The analysis centers on a somewhat unique piece of error-correcting code (called a CRC) that appears to have been developed in China and only published in Chinese language papers.
It is great that some good technical analysis is starting to come out and I recommend those interested to read the posting. It has some technical information but the main points should be accessible to non-technical readers.
However, from an investigator's point of view, there are some shortcomings in this type of analysis and it might prove interesting to discuss a few of these.
Most technical analysis focuses on answering what happened and how an incident occurs. Technicians can reverse engineer (malicious) code, analyze network traffic patterns and review logs of system activity to understand how someone gained access to a system and what they did. This analysis is a very necessary and important step. However, just knowing how an incident occurs is not enough for security professionals.
To understand the risk from these types of attacks requires more information. If our response to an attack is solely based on how it occurs then we risk wasting resources by over reacting or misapplying controls that are ineffective (one of the most common problems in information security). The current Google incident is a perfect example.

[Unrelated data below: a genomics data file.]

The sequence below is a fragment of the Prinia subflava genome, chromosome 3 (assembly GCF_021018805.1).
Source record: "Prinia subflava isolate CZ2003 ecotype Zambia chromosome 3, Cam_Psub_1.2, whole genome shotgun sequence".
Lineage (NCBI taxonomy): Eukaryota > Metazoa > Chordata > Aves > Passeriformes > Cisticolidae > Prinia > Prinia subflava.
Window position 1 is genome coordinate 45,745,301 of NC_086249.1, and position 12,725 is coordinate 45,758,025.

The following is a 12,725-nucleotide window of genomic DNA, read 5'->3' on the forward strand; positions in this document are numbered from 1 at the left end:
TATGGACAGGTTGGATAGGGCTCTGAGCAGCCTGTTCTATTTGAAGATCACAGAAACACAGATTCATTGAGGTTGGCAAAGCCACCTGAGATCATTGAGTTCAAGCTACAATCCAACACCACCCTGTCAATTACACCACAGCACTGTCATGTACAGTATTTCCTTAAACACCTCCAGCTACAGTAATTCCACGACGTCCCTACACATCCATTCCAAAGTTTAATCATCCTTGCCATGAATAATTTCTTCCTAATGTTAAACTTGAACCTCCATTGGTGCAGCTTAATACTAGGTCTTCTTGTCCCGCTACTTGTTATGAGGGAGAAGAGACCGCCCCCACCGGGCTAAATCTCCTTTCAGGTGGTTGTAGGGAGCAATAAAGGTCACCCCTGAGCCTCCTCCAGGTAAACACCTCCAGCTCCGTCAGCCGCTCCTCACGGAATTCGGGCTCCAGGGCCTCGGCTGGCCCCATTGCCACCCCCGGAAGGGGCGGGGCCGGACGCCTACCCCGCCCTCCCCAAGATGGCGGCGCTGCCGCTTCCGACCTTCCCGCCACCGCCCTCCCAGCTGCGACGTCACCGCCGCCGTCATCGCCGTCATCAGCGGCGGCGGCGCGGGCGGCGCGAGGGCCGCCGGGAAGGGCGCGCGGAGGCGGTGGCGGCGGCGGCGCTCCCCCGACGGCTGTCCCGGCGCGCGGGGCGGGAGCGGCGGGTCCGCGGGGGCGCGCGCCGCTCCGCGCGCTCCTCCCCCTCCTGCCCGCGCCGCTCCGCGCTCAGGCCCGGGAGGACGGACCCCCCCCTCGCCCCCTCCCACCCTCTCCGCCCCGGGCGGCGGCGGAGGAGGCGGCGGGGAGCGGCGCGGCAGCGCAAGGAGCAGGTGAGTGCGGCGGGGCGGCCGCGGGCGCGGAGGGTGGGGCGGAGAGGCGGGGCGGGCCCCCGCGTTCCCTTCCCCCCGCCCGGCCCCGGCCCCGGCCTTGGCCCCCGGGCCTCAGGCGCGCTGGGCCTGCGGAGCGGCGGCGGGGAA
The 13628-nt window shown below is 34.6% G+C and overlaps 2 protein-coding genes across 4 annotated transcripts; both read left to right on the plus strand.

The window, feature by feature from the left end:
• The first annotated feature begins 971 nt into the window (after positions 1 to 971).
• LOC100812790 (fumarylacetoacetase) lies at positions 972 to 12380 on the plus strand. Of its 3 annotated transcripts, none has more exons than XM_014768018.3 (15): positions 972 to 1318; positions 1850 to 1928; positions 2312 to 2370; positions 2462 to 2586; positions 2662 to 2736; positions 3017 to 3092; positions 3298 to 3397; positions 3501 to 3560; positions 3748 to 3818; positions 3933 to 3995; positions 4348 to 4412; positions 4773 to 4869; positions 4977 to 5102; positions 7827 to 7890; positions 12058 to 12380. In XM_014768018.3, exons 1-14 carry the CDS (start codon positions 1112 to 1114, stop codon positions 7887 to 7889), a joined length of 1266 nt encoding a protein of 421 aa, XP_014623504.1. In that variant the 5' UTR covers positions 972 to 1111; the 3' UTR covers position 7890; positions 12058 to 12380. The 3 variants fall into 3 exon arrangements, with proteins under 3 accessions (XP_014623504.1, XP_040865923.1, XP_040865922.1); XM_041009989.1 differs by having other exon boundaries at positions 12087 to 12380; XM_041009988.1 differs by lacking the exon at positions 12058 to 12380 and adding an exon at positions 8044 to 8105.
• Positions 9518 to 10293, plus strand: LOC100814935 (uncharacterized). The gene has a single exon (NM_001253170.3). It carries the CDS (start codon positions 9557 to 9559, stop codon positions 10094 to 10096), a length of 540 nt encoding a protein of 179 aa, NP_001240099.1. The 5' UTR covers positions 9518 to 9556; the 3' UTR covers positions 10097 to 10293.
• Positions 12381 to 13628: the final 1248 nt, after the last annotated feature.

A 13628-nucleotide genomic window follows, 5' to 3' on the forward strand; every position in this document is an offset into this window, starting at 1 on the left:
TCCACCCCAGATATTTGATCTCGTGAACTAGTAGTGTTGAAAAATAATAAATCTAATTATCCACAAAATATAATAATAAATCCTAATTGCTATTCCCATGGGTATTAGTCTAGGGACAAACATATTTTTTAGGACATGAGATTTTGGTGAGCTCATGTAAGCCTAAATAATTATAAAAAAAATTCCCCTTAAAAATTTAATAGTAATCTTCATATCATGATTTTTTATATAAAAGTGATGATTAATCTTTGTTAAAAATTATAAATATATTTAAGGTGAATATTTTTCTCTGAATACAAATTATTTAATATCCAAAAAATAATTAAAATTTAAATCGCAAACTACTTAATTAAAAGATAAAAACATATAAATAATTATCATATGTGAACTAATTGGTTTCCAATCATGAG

Based on the current public information there is tremendous speculation that this may be sponsored or directed by the Chinese government for the purposes of espionage. If that is true, it requires a significant reaction both in terms of spending by (potential) targets and by action from other governments. However, if this is being carried out by a group of teenagers in Romania (just using Chinese systems as a front) simply for the technical challenge, our response can and should be completely different. Therefore, understanding who the adversaries are and their motives changes the risk equation and our response to it (additionally, we need to understand capabilities but that's another topic).
We need to answer not only what happened and how but also by whom and why.
Here we often hit a brick wall: Due to the virtual nature of data and the Internet, it can be very difficult to clearly identify who and why - yet it is not impossible. Unfortunately, many technicians take the what and how information and try to infer answers to who and why- often with poor results.
Inference chains, or inference concatenates, are used by intelligence analysts, investigators and prosecutors to link data points and evidence to develop a conclusion based on what is known or to prove guilt based on evidence. Inference chains can be either weak or strong. Unfortunately, most inferences used to determine "who" perpetrates a cyber attack are weak.
With this in mind, let's go back and look at the technical analysis and where it might have some shortcomings or problems.
One example is the following quote from the SecureWorks posting: